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    Revenge of the wild: The owl and the terrier

    When it comes to leash laws and not following them, police and park rangers aren't the only enforcers.
    The park's not all fun and games

    The park's not all fun and games Drawing: Evan Anderson

    A Great Horned Owl

    A Great Horned Owl Michael Mees

    It was one of those gray late-November afternoons that might as well be evening. We hurried down the path at Discovery Park, past the old fort church, hoping to catch a sliver of sunset at the bluff’s edge. A woman walked up the path with a leashless little terrier — a toy Scottie or Skye?—wheeling about her, yipping manically. “He smells rabbits,” she explained. I stowed the lecture I’ve been known to dispense (yes, I’m one of those people) about keeping your dog leashed in wildlife habitat; no birds would be nesting in the grass at this time of year, and the rabbits are introduced pests the park keepers would love to be rid of. I kept the friend’s dog I’d volunteered to walk on her leash and told her to take no notice of that bad example.

    We approached the big maple tree that perches perilously above the cliff, the centerpiece of the bluff vista. I at first felt, then saw, an enormous shadow glide silently across the sky from the same direction we’d just left, like a horror-movie special effect.

    The shadow landed, silent still, on a branch midway up the tree, and its silhouette took shape. Its wings heaved like sails as it settled onto its perch, and when it lifted its head twin horns stood against the sky. It hunched down, then jerked sharply upright, repeating the sequence again and again. I recognized the motion from watching the sharp-shinned hawks that lived in the cemetery atop Queen Anne dismember house sparrows in my backyard.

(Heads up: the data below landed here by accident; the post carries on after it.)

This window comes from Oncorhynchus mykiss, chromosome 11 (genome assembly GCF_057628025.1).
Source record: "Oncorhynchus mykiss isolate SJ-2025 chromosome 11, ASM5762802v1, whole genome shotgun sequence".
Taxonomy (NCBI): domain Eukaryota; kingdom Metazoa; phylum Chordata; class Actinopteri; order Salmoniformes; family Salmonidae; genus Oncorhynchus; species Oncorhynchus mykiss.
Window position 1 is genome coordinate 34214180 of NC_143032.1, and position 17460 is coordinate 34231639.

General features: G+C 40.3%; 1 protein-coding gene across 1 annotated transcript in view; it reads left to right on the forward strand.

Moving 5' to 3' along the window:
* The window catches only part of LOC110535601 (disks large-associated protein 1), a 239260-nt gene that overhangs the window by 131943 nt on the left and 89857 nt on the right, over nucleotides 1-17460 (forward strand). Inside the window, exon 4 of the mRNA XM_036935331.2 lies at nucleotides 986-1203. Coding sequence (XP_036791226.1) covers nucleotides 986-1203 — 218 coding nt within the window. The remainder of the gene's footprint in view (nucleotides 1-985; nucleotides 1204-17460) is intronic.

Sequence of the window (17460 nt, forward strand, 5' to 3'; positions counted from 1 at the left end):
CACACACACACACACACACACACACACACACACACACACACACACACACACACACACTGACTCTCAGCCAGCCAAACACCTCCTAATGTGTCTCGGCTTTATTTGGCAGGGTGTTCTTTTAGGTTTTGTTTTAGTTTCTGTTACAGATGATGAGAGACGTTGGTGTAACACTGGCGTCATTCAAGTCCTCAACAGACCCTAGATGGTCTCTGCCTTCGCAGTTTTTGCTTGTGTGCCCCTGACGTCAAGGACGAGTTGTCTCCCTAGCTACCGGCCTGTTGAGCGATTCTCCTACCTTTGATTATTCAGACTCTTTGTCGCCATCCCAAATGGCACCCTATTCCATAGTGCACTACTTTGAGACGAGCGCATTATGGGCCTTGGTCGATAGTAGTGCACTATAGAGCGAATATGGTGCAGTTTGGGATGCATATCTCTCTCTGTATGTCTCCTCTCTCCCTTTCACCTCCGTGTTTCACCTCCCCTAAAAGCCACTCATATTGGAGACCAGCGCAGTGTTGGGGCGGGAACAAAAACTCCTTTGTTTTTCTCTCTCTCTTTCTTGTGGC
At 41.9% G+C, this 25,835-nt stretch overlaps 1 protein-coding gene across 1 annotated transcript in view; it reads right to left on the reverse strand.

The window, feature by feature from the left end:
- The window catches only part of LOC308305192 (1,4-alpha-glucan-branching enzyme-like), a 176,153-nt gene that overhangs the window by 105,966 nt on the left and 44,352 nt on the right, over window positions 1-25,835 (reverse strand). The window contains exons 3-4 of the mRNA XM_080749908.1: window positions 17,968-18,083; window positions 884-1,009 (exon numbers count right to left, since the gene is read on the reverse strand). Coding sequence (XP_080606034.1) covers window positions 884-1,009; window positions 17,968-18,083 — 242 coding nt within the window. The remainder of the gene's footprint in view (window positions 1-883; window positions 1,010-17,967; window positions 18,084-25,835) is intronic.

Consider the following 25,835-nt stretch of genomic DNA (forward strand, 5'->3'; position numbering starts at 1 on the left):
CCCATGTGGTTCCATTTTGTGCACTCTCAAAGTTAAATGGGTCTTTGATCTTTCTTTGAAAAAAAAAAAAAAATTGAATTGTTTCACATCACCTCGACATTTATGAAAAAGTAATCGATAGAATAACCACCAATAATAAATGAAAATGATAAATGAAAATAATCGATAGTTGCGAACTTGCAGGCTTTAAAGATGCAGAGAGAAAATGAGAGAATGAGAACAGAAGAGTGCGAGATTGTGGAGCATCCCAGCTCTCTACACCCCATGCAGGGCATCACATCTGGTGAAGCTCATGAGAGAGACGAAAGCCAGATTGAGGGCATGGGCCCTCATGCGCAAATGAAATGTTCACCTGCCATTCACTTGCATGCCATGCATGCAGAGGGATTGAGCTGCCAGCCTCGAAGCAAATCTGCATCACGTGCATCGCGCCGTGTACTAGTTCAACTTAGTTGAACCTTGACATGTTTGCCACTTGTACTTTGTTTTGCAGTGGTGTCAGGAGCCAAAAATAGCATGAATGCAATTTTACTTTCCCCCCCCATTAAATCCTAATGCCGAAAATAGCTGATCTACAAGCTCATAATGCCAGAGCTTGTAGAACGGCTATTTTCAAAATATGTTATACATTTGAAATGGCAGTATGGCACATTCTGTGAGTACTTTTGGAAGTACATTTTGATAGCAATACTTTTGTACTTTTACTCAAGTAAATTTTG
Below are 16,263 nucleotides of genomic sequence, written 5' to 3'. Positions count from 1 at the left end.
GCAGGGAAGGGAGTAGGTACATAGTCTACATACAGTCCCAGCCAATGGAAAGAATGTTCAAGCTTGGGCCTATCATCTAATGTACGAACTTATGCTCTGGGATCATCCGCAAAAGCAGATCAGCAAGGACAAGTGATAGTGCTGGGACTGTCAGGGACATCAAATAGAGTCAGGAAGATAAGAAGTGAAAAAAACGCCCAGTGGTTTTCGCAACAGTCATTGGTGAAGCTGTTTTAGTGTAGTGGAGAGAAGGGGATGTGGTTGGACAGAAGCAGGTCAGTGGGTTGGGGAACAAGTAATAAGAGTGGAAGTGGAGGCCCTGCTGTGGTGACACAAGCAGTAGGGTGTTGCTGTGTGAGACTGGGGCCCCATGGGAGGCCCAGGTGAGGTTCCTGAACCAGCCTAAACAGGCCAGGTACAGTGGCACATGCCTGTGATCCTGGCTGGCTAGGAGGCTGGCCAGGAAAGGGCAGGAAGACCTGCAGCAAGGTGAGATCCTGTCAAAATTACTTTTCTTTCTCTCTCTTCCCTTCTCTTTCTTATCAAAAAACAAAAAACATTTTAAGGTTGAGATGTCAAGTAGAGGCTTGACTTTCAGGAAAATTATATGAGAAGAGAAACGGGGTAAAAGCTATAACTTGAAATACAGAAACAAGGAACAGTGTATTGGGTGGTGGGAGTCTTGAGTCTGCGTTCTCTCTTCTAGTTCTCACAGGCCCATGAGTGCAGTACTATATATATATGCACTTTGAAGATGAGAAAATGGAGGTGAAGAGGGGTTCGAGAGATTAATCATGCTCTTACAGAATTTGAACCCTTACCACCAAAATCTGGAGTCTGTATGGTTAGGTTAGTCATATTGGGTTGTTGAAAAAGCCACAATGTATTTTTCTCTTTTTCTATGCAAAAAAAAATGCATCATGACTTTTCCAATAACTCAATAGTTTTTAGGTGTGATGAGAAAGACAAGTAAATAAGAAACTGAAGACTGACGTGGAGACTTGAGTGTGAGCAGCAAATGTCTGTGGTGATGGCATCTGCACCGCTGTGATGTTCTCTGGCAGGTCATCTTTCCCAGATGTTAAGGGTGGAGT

However spooky this flying shadow looked, its identity was no mystery. It was a great horned owl, the king of the Bubo clan, digging into a catch that looked much larger than a house sparrow. These jumbo owls are hardly rare sightings; they rule night skies from Alaska to Tierra del Fuego. They’re so fearless and versatile, eating just about anything they can catch, that they’ve thrived amid human encroachment; the Seattle Audubon Society reports “a significant increase in Washington since 1966.” But it was the first time I’d seen one in the wild (I’m no birder, just a fellow traveler), a thrilling sight.

    One mystery remained, however. Was it munching on a rabbit flushed out by the terrier, or on the terrier? No terriers yipped when we walked back up the path. With claws exerting 300 pounds of pressure per square inch, great horned owls can and occasionally do kill prey even larger than themselves.

    So keep your dogs tied, especially in rabbit country. Police officers aren’t the only leash-law enforcers in this town. As for any free-ranging, bird-stalking housecats, an avian avenger awaits. In real life, “The Owl and the Pussycat” would have a very different ending.